This Inductee started going to the race track with his Father in the mid-fifties to early sixties. In 1966 he joined VITRA and served as a crew member on a 1955 Ford six cylinder, a stock car owned and driven by Al Hitchcox. In 1967 he decided to build his own car, a 1949 Ford powered by a 1951 Mercury flat head. His goal was to learn to become a competitive driver. that first year saw Bob Collins become one of the fastest B-Main cars. In 1968 he found himself qualifying in the middle of the thirty-five car field A-Main class. This was more competitive than ever and provided some exciting races. Most of the A-Main cars were running six cylinders. The days of the flat head were numbered but not for Bob. He vowed to run a flat head forever! Bob`s wife Kathy had a racing jacket done up with `Flat Heads Forever`on the back. She wore it proudly supporting Bob. That season saw Bob splitting the season between the A-Main class, starting at the front and the B-Main class starting at the rear. But Bob was getting the confidence in his driving ability. In 1969 Bob found himself qualifying in the top six and on occasions, making the A Dash. That year saw him qualifying ninth in the Billy Foster 100 in late July. On the 75th lap, Bob saw his faithful Merc flat head blow up, and after working hard to make it competitive at Western Speedway against the six cylinders. But this saw Bob building a 223 Ford six cylinder, replacing his beloved flat head. This made him even more competitive during the rest of the season, with some fast Heat wins, finishing top among the top drivers in the A-Mains, finishing third in points. Also in 1969, a lot of drivers had a tough decision to make as the Stock Car class was not the Premier class anymore. A new class called Super Stock was taking over in 1970. In the 1970 season, Bob set fast time and won his first Main event.
With his enthusiasm and desire, he wanted to be in the new Super Stock class. Bob made some allowable changes to his outdated 49 Ford and ran the Super Stock class for the rest of the season. 1971 saw Bob and brother Gary team up and build a new car for the season powered by a 312 cu. in. Mercury engine. Bob was able to keep the car mechanically reliable and fine tune his driving skills finishing fifth in points. In 1972 Bob and Gary updated the suspension components to make the car faster but the rpm’s in the motors were also getting higher and the 312 cu. in. Mercury did not like this! It did not like to run over 6600 rpm, having a lot of engine valve trouble. He finished seventh in points but did win his first Main event that year. 1973 Saw Bob bring out a very slick looking 1964 Ford Galaxie Fast Back, with a newly purchased 289 cu. in. Ford Engine with all the good stuff in it. He took it apart and rebuilt it. The season started out well with new tires. The car was top four but found the cost to stay competitive was high. Third in points with two races left and having to put new tires on for every race, took its toll. He decided not to buy eight more tires and parked the car and announced it was for sale. The season was good with a couple of A-Dashes, ten fast Heat wins, and finished sixth in points. 1974 saw Bob change from driving to Crew Chief and engine builder on a new Open Super Stock Class. This car was owned and driven by Terry Forsyth. With a few early adjustments, Bob’s motors proved to be highly competitive. Terry, with Bob’s help, would go on to win the Blitz-Wenhard series and finish second in the IDC overall points. Sadly the car was totalled in a hard crash on the back stretch at Western Speedway near the end of the season. Bob and Terry would part ways at the end of the season. Bob would win Mechanic Of The Year at VITRA Banquet for his efforts. The end of this year would see Bob back in the seat of a part time car for Mark Meeres in his new 59 T-Bird.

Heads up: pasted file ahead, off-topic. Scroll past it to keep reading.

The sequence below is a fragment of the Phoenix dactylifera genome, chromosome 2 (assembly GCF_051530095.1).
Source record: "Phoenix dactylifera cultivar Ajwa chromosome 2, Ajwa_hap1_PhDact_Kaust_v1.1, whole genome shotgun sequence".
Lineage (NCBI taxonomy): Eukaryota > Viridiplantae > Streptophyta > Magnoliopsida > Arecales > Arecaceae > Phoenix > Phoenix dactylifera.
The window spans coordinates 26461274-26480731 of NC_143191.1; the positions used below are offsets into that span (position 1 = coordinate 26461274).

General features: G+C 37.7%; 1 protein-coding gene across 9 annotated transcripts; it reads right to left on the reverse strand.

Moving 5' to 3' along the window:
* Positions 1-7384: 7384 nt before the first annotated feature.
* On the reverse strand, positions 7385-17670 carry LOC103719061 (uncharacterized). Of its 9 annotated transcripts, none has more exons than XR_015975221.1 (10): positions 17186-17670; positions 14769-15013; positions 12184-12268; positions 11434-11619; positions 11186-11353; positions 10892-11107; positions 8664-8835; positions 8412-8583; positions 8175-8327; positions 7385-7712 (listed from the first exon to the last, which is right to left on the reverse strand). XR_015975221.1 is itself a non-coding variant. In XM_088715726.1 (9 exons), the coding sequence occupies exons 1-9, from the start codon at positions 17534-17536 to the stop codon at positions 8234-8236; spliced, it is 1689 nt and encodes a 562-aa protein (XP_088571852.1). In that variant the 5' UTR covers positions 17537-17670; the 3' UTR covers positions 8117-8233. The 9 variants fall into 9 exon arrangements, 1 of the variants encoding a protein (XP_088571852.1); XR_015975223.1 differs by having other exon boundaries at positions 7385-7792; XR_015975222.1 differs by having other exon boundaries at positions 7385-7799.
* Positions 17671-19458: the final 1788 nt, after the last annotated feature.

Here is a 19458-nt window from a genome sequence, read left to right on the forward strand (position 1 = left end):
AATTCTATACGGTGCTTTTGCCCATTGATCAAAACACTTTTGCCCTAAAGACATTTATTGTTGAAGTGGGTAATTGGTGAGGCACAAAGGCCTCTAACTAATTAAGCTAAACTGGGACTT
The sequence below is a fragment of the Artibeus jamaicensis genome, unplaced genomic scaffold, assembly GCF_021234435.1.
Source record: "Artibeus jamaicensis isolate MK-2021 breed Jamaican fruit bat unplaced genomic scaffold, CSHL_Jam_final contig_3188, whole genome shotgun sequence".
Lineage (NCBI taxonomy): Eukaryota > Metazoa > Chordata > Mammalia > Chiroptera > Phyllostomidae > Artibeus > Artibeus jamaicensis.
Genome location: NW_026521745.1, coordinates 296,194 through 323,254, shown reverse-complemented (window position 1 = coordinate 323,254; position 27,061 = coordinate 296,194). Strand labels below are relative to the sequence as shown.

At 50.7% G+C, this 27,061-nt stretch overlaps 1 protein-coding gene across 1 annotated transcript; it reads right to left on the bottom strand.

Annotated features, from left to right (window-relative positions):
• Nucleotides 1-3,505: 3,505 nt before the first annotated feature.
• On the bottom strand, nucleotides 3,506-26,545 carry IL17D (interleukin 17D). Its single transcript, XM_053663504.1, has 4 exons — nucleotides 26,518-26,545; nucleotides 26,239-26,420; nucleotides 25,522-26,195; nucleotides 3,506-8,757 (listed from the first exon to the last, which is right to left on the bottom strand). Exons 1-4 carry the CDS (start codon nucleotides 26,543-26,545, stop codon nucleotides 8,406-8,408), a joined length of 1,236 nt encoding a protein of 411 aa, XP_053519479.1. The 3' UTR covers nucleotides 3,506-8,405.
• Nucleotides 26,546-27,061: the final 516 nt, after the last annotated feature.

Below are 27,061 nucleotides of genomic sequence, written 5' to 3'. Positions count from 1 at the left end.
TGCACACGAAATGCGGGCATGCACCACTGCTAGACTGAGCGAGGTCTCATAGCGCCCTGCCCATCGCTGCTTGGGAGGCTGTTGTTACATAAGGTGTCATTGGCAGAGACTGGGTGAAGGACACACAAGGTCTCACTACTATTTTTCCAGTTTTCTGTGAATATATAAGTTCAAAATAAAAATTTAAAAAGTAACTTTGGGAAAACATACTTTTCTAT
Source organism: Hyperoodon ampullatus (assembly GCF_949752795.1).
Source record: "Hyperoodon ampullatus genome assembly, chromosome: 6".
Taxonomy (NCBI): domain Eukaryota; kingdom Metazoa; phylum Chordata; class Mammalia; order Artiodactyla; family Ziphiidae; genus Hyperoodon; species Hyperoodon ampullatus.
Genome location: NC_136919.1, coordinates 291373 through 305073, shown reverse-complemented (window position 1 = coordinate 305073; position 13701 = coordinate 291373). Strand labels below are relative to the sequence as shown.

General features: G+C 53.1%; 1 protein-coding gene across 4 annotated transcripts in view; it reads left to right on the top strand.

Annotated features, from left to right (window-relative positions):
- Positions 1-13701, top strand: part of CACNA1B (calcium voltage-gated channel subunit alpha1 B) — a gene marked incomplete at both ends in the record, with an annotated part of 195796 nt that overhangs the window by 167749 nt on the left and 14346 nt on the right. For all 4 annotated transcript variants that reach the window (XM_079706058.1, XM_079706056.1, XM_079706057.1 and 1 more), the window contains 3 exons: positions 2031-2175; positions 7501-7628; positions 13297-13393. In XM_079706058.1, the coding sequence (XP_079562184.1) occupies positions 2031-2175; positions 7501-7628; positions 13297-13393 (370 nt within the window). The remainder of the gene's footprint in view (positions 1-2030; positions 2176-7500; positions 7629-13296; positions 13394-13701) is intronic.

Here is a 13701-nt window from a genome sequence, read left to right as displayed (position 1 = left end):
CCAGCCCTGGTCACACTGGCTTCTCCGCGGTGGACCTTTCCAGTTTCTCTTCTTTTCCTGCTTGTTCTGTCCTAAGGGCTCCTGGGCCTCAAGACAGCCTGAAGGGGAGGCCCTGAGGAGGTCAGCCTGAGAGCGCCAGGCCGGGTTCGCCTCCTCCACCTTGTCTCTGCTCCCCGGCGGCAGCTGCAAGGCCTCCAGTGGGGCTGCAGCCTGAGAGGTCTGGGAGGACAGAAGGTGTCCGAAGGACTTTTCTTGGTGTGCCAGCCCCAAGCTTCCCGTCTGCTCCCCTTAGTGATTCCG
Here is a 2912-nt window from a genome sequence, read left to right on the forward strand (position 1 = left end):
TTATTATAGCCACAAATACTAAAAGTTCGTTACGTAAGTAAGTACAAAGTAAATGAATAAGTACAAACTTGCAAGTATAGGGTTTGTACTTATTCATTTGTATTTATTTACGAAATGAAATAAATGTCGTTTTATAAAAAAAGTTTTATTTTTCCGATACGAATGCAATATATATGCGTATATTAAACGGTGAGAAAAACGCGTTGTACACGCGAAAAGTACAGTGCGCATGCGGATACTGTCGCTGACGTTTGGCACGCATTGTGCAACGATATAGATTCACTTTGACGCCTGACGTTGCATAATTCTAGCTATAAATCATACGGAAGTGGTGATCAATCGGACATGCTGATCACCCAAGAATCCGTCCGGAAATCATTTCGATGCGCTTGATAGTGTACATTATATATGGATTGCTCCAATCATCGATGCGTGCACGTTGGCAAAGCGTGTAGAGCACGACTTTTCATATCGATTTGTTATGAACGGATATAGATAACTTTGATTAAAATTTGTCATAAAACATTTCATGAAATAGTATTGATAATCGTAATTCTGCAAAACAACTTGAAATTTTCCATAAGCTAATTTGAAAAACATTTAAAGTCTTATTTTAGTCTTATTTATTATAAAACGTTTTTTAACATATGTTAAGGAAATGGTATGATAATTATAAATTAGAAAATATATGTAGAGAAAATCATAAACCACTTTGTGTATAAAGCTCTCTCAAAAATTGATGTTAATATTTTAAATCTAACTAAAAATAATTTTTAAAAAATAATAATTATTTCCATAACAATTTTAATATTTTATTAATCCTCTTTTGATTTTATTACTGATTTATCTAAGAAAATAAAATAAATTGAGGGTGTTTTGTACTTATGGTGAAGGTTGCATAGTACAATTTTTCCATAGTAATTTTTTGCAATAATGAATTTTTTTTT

Well the part time thing didn’t happen. It turned out to be a very fast race car which saw a very consistent top four car, winning three Main events and fourth in points at the end of the year. 1976 saw Mark refine the 59 T-Bird and Bob would win six Main events and finish second in points. 1977 would see the beginning of the Island Super Stock Series, three race tracks, and sixteen races. Bob, Mark, and crew built a brand new 1968 Cougar for the series (the first Pony Car to run at Western Speedway!) With Bob’s consistent top threes and a six A-Main wins, Bob finally won a Super Stock Championship. This would be Bob’s last time in the seat of a race car. Instead he directed his 100% attention to building High Performance engines for other racers. In 1975 Bob decided to become self-employed. He would open High Performance Engine and build performance Street and Oval Track motors. Over the years, Bob built motors for thirty oval track drivers. Those drivers won over 110 Features and 15 Series Championships. Young Bill Hitchcox was one of them taking Bob to become maybe the first Canadian engine builder to win a Nascar Championship. Early in 1996, Bob slowly moved away from race car motors to just High performance street motors. In 2009 Bob retired from engine building, while some have seen him at the track helping. Bob will tell you he is truly proud of his racing accomplishments and his Canadian Built Motor.
The Hall of Fame Committee is very pleased to induct Bob Collins into the Victoria Auto Racing Hall Of Fame.